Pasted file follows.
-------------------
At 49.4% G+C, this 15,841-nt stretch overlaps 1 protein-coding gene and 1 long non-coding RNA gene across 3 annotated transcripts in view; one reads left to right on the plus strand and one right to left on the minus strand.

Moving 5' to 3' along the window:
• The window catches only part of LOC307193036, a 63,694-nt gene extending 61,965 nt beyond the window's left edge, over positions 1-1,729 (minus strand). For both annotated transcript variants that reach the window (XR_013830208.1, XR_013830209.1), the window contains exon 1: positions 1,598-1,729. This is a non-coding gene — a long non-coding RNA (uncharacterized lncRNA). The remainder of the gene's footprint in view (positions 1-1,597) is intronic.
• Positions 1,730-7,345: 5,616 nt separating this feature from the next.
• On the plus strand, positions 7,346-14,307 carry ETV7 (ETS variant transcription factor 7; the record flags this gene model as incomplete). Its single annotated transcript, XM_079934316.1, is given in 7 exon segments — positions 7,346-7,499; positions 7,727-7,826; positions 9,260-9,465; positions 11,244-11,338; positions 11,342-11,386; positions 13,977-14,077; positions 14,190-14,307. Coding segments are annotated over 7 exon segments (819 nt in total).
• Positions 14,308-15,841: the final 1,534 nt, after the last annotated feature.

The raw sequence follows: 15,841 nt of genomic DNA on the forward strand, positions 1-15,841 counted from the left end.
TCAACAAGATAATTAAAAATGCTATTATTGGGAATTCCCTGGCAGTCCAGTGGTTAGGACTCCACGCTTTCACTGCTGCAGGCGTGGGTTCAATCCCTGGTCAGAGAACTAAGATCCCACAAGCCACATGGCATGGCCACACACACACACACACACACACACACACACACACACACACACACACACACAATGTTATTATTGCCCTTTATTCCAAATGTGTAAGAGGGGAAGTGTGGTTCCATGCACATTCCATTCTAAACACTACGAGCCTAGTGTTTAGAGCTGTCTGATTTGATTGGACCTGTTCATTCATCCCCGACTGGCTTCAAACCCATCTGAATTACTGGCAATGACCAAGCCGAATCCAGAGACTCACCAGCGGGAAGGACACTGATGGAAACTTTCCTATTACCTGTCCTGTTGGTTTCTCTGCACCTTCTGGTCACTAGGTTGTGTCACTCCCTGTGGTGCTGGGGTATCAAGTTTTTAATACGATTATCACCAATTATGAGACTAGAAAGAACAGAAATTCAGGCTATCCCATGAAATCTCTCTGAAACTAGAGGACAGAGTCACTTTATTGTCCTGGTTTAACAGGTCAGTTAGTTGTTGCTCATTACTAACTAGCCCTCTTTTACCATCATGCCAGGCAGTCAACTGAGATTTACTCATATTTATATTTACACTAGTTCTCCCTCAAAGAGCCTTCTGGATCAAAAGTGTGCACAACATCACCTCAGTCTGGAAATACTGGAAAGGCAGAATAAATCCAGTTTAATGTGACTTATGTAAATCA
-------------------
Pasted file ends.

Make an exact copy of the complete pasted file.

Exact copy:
At 49.4% G+C, this 15,841-nt stretch overlaps 1 protein-coding gene and 1 long non-coding RNA gene across 3 annotated transcripts in view; one reads left to right on the plus strand and one right to left on the minus strand.

Moving 5' to 3' along the window:
• The window catches only part of LOC307193036, a 63,694-nt gene extending 61,965 nt beyond the window's left edge, over positions 1-1,729 (minus strand). For both annotated transcript variants that reach the window (XR_013830208.1, XR_013830209.1), the window contains exon 1: positions 1,598-1,729. This is a non-coding gene — a long non-coding RNA (uncharacterized lncRNA). The remainder of the gene's footprint in view (positions 1-1,597) is intronic.
• Positions 1,730-7,345: 5,616 nt separating this feature from the next.
• On the plus strand, positions 7,346-14,307 carry ETV7 (ETS variant transcription factor 7; the record flags this gene model as incomplete). Its single annotated transcript, XM_079934316.1, is given in 7 exon segments — positions 7,346-7,499; positions 7,727-7,826; positions 9,260-9,465; positions 11,244-11,338; positions 11,342-11,386; positions 13,977-14,077; positions 14,190-14,307. Coding segments are annotated over 7 exon segments (819 nt in total).
• Positions 14,308-15,841: the final 1,534 nt, after the last annotated feature.

The raw sequence follows: 15,841 nt of genomic DNA on the forward strand, positions 1-15,841 counted from the left end.
TCAACAAGATAATTAAAAATGCTATTATTGGGAATTCCCTGGCAGTCCAGTGGTTAGGACTCCACGCTTTCACTGCTGCAGGCGTGGGTTCAATCCCTGGTCAGAGAACTAAGATCCCACAAGCCACATGGCATGGCCACACACACACACACACACACACACACACACACACACACACACACACACACAATGTTATTATTGCCCTTTATTCCAAATGTGTAAGAGGGGAAGTGTGGTTCCATGCACATTCCATTCTAAACACTACGAGCCTAGTGTTTAGAGCTGTCTGATTTGATTGGACCTGTTCATTCATCCCCGACTGGCTTCAAACCCATCTGAATTACTGGCAATGACCAAGCCGAATCCAGAGACTCACCAGCGGGAAGGACACTGATGGAAACTTTCCTATTACCTGTCCTGTTGGTTTCTCTGCACCTTCTGGTCACTAGGTTGTGTCACTCCCTGTGGTGCTGGGGTATCAAGTTTTTAATACGATTATCACCAATTATGAGACTAGAAAGAACAGAAATTCAGGCTATCCCATGAAATCTCTCTGAAACTAGAGGACAGAGTCACTTTATTGTCCTGGTTTAACAGGTCAGTTAGTTGTTGCTCATTACTAACTAGCCCTCTTTTACCATCATGCCAGGCAGTCAACTGAGATTTACTCATATTTATATTTACACTAGTTCTCCCTCAAAGAGCCTTCTGGATCAAAAGTGTGCACAACATCACCTCAGTCTGGAAATACTGGAAAGGCAGAATAAATCCAGTTTAATGTGACTTATGTAAATCA